MY "TEN SPEEDS"

 

 

MY "TEN SPEEDS"

 

 

 

 

SITE INDEX   FINDING   BICYCLES   WORK SHOP   TRADING   WHAT'S NEW?

MY "TEN SPEEDS"

 

 

EBAY PURCHASE - INTRO

EBUY:  FRAME QUALITY

EBUY:  FRAME DAMAGE

EBUY:  FRAME RUST

EBUY:  FRAME PAINT & ART

EBUY:  LEGAL CONCERNS

EBUY:  FRAME TUBING TYPE

EBUY:  FRAME DROP-OUTS

EBUY:  MADE BY & WHERE

EBUY:  BIKE HISTORY

EBUY: PARTS HISTORY

EBUY:  CREDIBTILITY

EBUY:  SHIPPING CONCERNS

EBAY BUY - CONCLUSIONS

 

FRAME CONDITION - PAINT & ART?

Both my early eighties Cambio Rino 2000 and my eighties something Miele LTD are beautiful examples of vintage road bicycles.  However and all other things being equal, even though the Cambio Rino's unblemished paint surface suggests better condition, it is the Miele that is the more collectable.  The Cambio Rino has been repainted while the Miele is absolutely original.

QUESTION:  " Is the paint and art damaged or redone?"

Chipped, scratched, worn or faded paint is not a huge issue when it comes to a bicycle's value.  Very few vintage road bicycles will still have their cosmetics in mint condition.  Expect a host of tiny scratches, chips and rub marks to be present.  Badly faded paint, particularly on one side or other of a frame set is an indication that the bicycle was stored out of doors for a considerable amount of time.  A frame set, subjected to the wrath or Mother Nature, for any period of time, will likely experience weather related damage and that should be taken into account when purchasing a bicycle.  Weather related damage can manifest itself in the form of rust, paint/art deterioration and seized components.

Considerable paint fade can also mean a seized seat post and/or steering stem.  Either of these conditions will cause grief, suck up time to effect repair and likely end up costing money to replace the, sometimes very difficult to locate and/or costly, components.  Paint fade cannot be touched up without considerable effort and usually warrants a full repaint.  Repainting a vintage bicycle frame set is a last resort when addressing cosmetic issues.  How does the old saying go?  "You can restore a bicycle a hundred times but it can be original only once!".

A critical factor, that helps to define a vintage road bicycle's collectable value, is the tubing material from which the frame set is made.  Once a bicycle has been repainted, there is no way of determining exactly what the tubing material is.  Even if the tubing decal has been replaced, who is to say the the chosen decal actually and honestly defines the tubing type.  If the bicycle you are considering purchasing has been repainted, back off!  Unless you are positive that the bike is what it is advertised to be, expect the worst and look elsewhere for a bike to restore.  And keep this in mind also...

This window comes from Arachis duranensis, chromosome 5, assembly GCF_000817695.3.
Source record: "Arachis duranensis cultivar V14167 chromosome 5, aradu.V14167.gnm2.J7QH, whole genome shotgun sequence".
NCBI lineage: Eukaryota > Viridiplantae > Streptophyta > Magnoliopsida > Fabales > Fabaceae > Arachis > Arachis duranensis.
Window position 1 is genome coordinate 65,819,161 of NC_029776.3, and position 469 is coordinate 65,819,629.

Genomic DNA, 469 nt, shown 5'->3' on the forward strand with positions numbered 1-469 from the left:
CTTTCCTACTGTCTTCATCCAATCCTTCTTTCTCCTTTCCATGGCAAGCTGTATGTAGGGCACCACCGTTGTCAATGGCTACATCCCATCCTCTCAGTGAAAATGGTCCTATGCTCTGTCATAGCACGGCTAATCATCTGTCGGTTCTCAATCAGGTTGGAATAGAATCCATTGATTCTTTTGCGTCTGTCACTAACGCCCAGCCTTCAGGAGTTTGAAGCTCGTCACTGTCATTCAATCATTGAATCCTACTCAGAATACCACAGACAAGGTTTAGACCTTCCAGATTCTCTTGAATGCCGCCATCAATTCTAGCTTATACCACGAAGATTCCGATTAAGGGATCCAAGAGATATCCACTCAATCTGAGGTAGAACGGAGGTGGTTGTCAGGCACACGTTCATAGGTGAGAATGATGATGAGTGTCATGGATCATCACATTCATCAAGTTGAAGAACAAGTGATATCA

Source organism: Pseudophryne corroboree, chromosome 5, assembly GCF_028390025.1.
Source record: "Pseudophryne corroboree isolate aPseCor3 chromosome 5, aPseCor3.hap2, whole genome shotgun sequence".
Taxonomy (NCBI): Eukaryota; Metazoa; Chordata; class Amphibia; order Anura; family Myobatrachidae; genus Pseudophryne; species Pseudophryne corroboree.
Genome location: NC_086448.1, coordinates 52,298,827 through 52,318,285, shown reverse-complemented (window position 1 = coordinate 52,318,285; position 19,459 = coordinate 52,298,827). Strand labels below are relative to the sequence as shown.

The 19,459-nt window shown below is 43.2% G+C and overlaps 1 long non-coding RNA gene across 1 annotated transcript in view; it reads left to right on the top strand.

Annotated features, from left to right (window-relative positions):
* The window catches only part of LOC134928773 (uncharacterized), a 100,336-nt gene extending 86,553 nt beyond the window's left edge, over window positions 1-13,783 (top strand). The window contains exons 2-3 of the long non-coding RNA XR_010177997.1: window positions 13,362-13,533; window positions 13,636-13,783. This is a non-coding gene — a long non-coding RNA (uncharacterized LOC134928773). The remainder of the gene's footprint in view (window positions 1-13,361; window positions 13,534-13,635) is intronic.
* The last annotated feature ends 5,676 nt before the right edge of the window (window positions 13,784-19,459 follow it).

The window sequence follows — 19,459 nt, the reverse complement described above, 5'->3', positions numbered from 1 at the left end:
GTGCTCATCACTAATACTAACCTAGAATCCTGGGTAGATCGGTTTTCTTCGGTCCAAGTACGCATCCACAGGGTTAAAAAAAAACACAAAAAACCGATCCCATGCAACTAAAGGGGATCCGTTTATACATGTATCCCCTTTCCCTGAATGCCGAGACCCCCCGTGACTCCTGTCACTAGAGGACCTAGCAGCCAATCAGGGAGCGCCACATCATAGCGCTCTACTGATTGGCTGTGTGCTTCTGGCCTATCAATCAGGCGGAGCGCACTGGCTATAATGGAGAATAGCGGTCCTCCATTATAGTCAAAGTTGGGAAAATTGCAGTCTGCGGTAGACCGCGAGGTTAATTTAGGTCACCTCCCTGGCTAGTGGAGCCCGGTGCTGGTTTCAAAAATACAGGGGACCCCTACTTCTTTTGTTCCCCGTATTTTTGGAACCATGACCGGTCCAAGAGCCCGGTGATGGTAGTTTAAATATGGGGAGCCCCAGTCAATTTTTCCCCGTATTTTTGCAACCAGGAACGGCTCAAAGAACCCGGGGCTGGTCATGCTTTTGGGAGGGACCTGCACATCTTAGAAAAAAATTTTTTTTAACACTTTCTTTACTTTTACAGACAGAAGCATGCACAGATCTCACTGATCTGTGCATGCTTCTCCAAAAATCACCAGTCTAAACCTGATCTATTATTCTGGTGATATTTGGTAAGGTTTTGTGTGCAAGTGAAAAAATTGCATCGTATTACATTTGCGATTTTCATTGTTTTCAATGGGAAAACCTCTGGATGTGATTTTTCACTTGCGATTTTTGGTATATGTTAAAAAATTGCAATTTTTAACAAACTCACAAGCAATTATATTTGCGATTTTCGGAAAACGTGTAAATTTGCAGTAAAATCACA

If you repaint the bicycle, then you will have to convince the next buyer of the bicycle's virtues.  Repaint costs time, effort and money.  And, the process of repainting a bicycle will not necessarily increase the bicycle's value.  In fact, your expensive paint job will likely lower the value of the bike.

A vintage bicycle's finish need not, and probably will not, be perfect.  Chips, scratches, fading and surface rust will all be present somewhere on a bicycle's frame or fork and this is no big deal.  I call time imparted damage a "patina of age" and, believe it or not, a bicycle's patina of age can add positively to the beauty of a bicycle.  This nice old French Le Jeune had developed a wonderful "patina of age".  The bicycle had the usual paint chips, scratches and faded spots.  Additionally, the paint, itself, had crazed, resulting in the look often associated with very old pottery.  The effect certainly doesn't belong on a bicycle but, in the Le Juene's case, actually improved the appearance.  The paint crazing is a result of huge temperature swings.  A bicycle left to sit in a cold environment will be subject to temperature swings that exceed 120 degrees.  The dead of winter can often bring temperatures that drop below the -20 degree mark where I live, while summer produces beautiful 80 to 100 degree days.  To the winter's cold, add the wind chill factor and temperatures can feel as cold as minus forty or fifty degrees Fahrenheit.  All those temperature differences cause the bicycle's tubes to expand and contract.  The steel tubing's coefficient of expansion is greater than that of the paint and the difference between the two increases as the paint ages and hardens.  In order for the paint to stretch with the expanding of the steel tube, the paint will actually form a intricate pattern of tiny cracks, called crazing.  And it sometimes looks OK.

Rub marks commonly occur where control cable casings are allowed to come into contact with and allowed to work against a painted surface.  Such rub marks will not impact the ride but do detract from the appearance.  The head tube will usually suffer the most since cable casing movement is greatest there.  In fact, it is usually the cables that cause most of the rub mark damage on a vintage road bike frame set.

NEXT- FRAME CONDITION - LEGAL?

 

 

SITE INDEX   FINDING   BICYCLES   WORK SHOP   TRADING   WHAT'S NEW?

mail@mytenspeeds.com

COPYRIGHT(2008): mytenspeeds.com